There is an overall lack of sufficient evidence regarding the effects of diet and exercise on the disease course of hidradenitis suppurativa (HS), according to results of a systematic review published in American Journal of Clinical Dermatology.
Researchers from the University of Missouri searched publication databases through October 2022 for case-control, cohort, and randomized controlled studies evaluating the efficacy of weight loss and diet in HS. A total of 15 articles were discussed.
Results from 1 study found that weight loss of at least 22.7 kg in those who were obese, particularly among women, associated with beneficial subjective HS severity and Hurley stage outcomes. Another study reported that most patients (68.6%) who have substantial weight loss after bariatric surgery (BS) had resolution or reduction of symptoms. However, a small proportion of patients (11%) had an increase in active eruption sites, highlighting the multifactorial relationship between HS and weight loss.
Conversely, another study reported that most patients (83%) with past exposure to BS developed HS after their surgery.
In 6 studies, the effects of differing dietary interventions were evaluated. Dietary components such as low-carbohydrate diets, Paleo diets, anti-inflammatory diets, and the Mediterranean diet were associated with improvements to subjective HS severity outcomes. One study that focused on HS during Ramadan fasting reported that fasting every day from dawn to sunset improved the number of abscesses and draining fistulas and half of patients maintained these trends 1 month after the end of Ramadan.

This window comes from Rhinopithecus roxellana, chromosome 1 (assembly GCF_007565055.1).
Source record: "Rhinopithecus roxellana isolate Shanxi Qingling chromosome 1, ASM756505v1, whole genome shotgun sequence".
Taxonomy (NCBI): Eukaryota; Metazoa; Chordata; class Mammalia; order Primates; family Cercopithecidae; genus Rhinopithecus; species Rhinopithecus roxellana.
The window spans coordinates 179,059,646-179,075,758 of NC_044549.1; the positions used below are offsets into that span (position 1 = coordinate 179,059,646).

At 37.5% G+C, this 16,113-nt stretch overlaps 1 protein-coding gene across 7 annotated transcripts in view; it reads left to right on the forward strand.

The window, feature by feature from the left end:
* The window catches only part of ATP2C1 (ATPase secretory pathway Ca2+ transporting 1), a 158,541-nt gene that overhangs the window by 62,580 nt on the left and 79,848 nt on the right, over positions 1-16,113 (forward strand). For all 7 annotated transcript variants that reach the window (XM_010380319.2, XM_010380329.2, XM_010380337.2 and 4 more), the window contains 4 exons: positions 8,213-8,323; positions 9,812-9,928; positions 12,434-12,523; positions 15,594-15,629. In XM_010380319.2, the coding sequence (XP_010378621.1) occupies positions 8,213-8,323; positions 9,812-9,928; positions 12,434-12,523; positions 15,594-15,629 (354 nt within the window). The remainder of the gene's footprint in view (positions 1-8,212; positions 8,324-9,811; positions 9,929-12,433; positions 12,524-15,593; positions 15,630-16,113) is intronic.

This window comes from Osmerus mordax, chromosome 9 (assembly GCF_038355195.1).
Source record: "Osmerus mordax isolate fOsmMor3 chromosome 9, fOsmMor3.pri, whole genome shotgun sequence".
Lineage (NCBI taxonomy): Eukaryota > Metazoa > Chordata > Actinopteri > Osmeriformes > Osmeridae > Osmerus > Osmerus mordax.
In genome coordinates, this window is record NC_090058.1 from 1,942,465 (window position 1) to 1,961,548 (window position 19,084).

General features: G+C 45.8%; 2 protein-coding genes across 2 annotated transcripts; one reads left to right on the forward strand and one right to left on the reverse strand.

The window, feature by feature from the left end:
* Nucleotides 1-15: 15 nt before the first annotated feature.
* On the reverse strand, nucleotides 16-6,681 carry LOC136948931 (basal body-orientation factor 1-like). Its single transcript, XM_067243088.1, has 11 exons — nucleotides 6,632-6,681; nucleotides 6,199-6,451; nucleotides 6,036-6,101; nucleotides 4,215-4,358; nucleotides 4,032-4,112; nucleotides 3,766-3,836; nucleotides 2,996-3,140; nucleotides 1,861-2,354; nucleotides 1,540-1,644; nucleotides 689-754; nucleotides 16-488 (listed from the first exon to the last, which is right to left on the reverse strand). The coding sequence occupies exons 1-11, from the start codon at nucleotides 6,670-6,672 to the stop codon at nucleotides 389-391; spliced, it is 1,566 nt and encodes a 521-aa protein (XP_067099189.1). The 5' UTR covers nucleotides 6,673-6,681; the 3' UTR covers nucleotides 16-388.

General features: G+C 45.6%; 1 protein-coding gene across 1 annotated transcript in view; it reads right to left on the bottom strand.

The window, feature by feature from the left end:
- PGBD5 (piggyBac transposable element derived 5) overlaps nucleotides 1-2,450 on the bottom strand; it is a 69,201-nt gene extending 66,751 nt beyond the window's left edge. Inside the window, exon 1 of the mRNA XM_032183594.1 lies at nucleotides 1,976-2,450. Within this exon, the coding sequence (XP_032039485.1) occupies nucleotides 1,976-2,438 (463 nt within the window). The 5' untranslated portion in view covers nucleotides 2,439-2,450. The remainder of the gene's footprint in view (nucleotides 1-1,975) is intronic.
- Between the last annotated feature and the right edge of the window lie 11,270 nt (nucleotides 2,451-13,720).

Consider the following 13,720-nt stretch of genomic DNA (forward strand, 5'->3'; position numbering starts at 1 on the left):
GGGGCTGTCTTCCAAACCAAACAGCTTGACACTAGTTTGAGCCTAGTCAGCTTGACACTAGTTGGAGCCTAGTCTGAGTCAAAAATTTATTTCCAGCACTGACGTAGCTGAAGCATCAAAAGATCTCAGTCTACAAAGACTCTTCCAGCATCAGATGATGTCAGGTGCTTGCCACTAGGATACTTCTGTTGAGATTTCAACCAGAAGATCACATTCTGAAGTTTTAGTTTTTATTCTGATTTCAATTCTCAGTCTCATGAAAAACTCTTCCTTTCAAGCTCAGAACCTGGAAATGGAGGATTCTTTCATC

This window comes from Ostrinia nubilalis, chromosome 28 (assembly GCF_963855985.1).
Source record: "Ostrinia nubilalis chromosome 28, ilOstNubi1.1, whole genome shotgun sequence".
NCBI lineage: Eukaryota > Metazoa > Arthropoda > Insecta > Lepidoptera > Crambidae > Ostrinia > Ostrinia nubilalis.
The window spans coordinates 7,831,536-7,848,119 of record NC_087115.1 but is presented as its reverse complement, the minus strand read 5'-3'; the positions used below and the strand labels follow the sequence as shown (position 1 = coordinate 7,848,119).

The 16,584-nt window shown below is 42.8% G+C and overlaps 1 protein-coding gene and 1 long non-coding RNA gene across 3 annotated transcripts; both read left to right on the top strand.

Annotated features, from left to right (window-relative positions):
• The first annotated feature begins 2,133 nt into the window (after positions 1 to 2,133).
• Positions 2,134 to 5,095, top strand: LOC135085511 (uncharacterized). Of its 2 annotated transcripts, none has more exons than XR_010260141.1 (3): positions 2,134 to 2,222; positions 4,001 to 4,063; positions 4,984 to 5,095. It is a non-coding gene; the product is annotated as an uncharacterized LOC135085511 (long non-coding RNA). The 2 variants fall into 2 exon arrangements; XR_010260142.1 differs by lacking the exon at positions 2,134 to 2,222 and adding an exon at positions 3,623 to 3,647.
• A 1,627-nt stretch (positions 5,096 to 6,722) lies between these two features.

Results from one study found that some patients with HS had substantially lower levels of anti-Saccharomyces cerevisiae antigen (ASCA) immunoglobulin (Ig)G than the general population (£10 vs approximately 40 U/mL), respectively. These patients were placed on brewer’s and baker’s yeast-free diets. The diet was associated with clinical symptom stabilization and skin lesion regression with immediate recurrence after diet termination.
The evidence of supplement or micronutrient interventions included improvements associated with zinc gluconate and vitamin D supplementation.
Study authors conclude, “Concrete recommendations that can be given to patients with some level of confidence include encouraging weight loss for symptom improvement, particularly if the patient is female and the BMI is greater than 30, encouraging strong adherence to the Mediterranean diet, and minimizing sugar, dairy, and simple carbohydrates. […] Clinicians and researchers should strive to further define these relationships so that we may improve the outcomes of patients struggling with this debilitating disease.”
This article originally appeared on Dermatology Advisor
Weber I, Giefer J, Martin KL. Effects of exercise and dietary modifications on hidradenitis suppurativa: a systematic review. Am J Clin Dermatol. Published online February 9, 2023. doi:10.1007/s40257-023-00756-w